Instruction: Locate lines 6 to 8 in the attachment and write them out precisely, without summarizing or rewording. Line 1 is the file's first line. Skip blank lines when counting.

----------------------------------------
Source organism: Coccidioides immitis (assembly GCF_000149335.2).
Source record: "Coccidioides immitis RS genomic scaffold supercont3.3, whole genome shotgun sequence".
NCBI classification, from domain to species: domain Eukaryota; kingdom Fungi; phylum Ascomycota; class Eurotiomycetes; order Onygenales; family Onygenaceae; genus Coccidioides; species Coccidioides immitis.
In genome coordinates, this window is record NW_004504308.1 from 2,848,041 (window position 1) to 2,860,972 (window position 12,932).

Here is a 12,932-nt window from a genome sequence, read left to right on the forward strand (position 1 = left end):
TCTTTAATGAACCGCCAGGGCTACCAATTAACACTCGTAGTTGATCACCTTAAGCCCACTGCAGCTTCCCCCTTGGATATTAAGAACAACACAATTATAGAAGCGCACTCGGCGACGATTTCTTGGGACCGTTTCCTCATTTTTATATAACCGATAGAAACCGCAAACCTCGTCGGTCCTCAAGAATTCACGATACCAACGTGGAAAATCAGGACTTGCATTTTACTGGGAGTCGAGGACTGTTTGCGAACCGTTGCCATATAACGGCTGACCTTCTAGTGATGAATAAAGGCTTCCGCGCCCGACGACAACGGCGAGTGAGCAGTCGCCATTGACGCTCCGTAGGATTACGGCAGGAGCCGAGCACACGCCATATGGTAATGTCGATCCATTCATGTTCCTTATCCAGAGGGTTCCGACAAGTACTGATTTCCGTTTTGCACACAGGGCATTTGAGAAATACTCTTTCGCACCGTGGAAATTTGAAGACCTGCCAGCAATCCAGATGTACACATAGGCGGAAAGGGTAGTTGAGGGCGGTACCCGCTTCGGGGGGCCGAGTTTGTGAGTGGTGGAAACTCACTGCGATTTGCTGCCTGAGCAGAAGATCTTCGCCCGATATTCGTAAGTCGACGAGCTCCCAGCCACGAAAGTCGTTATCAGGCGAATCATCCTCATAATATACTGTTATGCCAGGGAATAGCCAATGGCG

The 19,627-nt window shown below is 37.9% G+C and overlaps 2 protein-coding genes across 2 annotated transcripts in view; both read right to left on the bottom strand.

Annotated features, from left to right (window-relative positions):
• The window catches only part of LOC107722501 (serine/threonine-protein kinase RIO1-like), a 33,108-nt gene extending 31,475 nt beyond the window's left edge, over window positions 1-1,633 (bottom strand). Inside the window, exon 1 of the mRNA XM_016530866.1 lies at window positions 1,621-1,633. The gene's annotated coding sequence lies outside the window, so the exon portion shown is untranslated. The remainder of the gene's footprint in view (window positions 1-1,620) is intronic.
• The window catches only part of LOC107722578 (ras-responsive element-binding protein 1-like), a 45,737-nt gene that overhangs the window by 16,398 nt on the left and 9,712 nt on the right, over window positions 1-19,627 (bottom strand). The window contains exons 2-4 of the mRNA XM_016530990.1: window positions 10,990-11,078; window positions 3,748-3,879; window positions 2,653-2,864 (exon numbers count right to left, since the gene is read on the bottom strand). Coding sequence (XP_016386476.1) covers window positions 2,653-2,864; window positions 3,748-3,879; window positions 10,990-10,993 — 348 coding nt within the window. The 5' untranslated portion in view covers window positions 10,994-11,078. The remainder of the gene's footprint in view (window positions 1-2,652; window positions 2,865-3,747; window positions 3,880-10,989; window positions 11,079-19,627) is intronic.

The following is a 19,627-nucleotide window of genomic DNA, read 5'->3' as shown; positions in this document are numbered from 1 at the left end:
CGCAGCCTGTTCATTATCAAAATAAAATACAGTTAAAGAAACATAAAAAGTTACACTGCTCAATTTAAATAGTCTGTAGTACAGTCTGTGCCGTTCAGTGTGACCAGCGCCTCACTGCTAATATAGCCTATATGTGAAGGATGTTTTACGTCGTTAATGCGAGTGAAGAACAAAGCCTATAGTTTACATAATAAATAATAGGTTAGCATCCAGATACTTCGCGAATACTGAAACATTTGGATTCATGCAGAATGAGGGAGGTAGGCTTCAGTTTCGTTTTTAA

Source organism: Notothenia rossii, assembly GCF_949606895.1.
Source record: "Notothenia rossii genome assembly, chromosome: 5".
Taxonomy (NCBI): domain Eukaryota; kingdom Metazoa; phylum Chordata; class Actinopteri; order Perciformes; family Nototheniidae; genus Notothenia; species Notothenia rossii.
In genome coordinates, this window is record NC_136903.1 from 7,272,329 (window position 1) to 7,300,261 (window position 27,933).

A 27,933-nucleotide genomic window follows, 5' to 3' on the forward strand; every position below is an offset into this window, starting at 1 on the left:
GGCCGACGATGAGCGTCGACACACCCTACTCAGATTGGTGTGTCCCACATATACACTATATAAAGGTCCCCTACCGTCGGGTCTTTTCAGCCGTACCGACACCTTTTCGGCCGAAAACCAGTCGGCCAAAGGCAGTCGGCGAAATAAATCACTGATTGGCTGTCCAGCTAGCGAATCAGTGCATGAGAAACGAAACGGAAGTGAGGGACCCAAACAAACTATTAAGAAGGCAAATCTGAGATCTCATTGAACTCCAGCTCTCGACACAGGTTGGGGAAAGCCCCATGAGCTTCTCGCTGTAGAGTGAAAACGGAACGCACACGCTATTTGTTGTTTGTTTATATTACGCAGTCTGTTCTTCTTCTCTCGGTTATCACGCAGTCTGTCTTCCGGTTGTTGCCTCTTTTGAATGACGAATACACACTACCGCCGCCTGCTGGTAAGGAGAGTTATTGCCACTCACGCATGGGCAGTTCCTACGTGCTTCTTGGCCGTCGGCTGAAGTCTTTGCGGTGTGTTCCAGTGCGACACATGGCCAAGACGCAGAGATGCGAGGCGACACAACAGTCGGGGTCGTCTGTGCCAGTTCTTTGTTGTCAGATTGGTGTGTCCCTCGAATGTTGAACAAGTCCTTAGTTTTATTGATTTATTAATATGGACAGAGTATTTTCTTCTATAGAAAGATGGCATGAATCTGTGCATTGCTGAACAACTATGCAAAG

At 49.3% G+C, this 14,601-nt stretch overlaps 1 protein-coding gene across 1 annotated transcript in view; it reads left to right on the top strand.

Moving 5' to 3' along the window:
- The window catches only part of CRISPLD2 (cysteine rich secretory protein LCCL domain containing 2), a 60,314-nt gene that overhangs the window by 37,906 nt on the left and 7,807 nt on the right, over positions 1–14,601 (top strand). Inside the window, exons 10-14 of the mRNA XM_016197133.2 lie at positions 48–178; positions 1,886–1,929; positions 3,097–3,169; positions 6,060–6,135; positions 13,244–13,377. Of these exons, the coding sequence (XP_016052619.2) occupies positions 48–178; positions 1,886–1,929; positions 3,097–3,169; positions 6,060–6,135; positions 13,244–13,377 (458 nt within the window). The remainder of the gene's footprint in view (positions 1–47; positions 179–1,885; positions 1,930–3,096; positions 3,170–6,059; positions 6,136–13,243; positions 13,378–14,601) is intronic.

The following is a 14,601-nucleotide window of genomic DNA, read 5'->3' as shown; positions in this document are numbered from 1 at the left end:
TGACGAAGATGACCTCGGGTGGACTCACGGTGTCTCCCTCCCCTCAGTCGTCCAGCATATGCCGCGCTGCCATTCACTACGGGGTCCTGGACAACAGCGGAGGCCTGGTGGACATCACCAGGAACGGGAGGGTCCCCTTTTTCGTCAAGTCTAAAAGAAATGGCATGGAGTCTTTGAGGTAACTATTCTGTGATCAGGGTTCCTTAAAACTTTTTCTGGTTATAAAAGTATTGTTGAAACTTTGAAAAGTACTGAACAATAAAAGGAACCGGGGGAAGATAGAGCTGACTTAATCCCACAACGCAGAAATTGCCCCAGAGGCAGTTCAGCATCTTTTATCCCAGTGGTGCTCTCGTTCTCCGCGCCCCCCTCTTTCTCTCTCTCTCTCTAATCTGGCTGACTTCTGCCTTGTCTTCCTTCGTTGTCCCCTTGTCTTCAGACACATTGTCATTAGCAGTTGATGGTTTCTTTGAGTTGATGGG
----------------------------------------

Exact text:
TCTTTAATGAACCGCCAGGGCTACCAATTAACACTCGTAGTTGATCACCTTAAGCCCACTGCAGCTTCCCCCTTGGATATTAAGAACAACACAATTATAGAAGCGCACTCGGCGACGATTTCTTGGGACCGTTTCCTCATTTTTATATAACCGATAGAAACCGCAAACCTCGTCGGTCCTCAAGAATTCACGATACCAACGTGGAAAATCAGGACTTGCATTTTACTGGGAGTCGAGGACTGTTTGCGAACCGTTGCCATATAACGGCTGACCTTCTAGTGATGAATAAAGGCTTCCGCGCCCGACGACAACGGCGAGTGAGCAGTCGCCATTGACGCTCCGTAGGATTACGGCAGGAGCCGAGCACACGCCATATGGTAATGTCGATCCATTCATGTTCCTTATCCAGAGGGTTCCGACAAGTACTGATTTCCGTTTTGCACACAGGGCATTTGAGAAATACTCTTTCGCACCGTGGAAATTTGAAGACCTGCCAGCAATCCAGATGTACACATAGGCGGAAAGGGTAGTTGAGGGCGGTACCCGCTTCGGGGGGCCGAGTTTGTGAGTGGTGGAAACTCACTGCGATTTGCTGCCTGAGCAGAAGATCTTCGCCCGATATTCGTAAGTCGACGAGCTCCCAGCCACGAAAGTCGTTATCAGGCGAATCATCCTCATAATATACTGTTATGCCAGGGAATAGCCAATGGCG

The 19,627-nt window shown below is 37.9% G+C and overlaps 2 protein-coding genes across 2 annotated transcripts in view; both read right to left on the bottom strand.

Annotated features, from left to right (window-relative positions):